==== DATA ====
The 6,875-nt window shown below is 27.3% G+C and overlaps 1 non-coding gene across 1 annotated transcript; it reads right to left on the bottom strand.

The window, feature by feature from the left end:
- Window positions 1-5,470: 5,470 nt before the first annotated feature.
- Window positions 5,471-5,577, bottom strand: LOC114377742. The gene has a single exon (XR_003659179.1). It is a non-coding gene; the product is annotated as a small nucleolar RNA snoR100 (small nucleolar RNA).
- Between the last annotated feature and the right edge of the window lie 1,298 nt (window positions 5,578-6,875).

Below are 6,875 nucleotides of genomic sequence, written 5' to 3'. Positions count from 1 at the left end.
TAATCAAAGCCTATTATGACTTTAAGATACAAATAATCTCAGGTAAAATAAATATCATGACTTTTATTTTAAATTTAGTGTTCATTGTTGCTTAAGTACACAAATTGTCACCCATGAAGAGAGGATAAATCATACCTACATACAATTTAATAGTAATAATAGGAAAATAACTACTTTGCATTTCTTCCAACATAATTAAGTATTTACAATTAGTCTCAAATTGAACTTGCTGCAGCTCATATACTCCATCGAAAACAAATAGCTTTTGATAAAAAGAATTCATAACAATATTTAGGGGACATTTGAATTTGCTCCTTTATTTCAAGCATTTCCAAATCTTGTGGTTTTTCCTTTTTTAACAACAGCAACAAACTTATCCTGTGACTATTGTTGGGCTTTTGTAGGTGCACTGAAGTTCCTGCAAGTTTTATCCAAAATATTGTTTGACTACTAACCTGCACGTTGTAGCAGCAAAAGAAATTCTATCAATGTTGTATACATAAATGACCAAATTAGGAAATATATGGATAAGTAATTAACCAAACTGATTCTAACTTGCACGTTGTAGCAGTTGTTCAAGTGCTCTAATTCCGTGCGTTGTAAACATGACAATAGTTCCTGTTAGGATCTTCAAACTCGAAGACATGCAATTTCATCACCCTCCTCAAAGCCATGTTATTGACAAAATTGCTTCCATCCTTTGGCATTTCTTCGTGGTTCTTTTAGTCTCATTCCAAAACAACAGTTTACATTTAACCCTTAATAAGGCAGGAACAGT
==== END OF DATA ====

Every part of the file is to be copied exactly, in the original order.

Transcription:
The 6,875-nt window shown below is 27.3% G+C and overlaps 1 non-coding gene across 1 annotated transcript; it reads right to left on the bottom strand.

The window, feature by feature from the left end:
- Window positions 1-5,470: 5,470 nt before the first annotated feature.
- Window positions 5,471-5,577, bottom strand: LOC114377742. The gene has a single exon (XR_003659179.1). It is a non-coding gene; the product is annotated as a small nucleolar RNA snoR100 (small nucleolar RNA).
- Between the last annotated feature and the right edge of the window lie 1,298 nt (window positions 5,578-6,875).

Below are 6,875 nucleotides of genomic sequence, written 5' to 3'. Positions count from 1 at the left end.
TAATCAAAGCCTATTATGACTTTAAGATACAAATAATCTCAGGTAAAATAAATATCATGACTTTTATTTTAAATTTAGTGTTCATTGTTGCTTAAGTACACAAATTGTCACCCATGAAGAGAGGATAAATCATACCTACATACAATTTAATAGTAATAATAGGAAAATAACTACTTTGCATTTCTTCCAACATAATTAAGTATTTACAATTAGTCTCAAATTGAACTTGCTGCAGCTCATATACTCCATCGAAAACAAATAGCTTTTGATAAAAAGAATTCATAACAATATTTAGGGGACATTTGAATTTGCTCCTTTATTTCAAGCATTTCCAAATCTTGTGGTTTTTCCTTTTTTAACAACAGCAACAAACTTATCCTGTGACTATTGTTGGGCTTTTGTAGGTGCACTGAAGTTCCTGCAAGTTTTATCCAAAATATTGTTTGACTACTAACCTGCACGTTGTAGCAGCAAAAGAAATTCTATCAATGTTGTATACATAAATGACCAAATTAGGAAATATATGGATAAGTAATTAACCAAACTGATTCTAACTTGCACGTTGTAGCAGTTGTTCAAGTGCTCTAATTCCGTGCGTTGTAAACATGACAATAGTTCCTGTTAGGATCTTCAAACTCGAAGACATGCAATTTCATCACCCTCCTCAAAGCCATGTTATTGACAAAATTGCTTCCATCCTTTGGCATTTCTTCGTGGTTCTTTTAGTCTCATTCCAAAACAACAGTTTACATTTAACCCTTAATAAGGCAGGAACAGT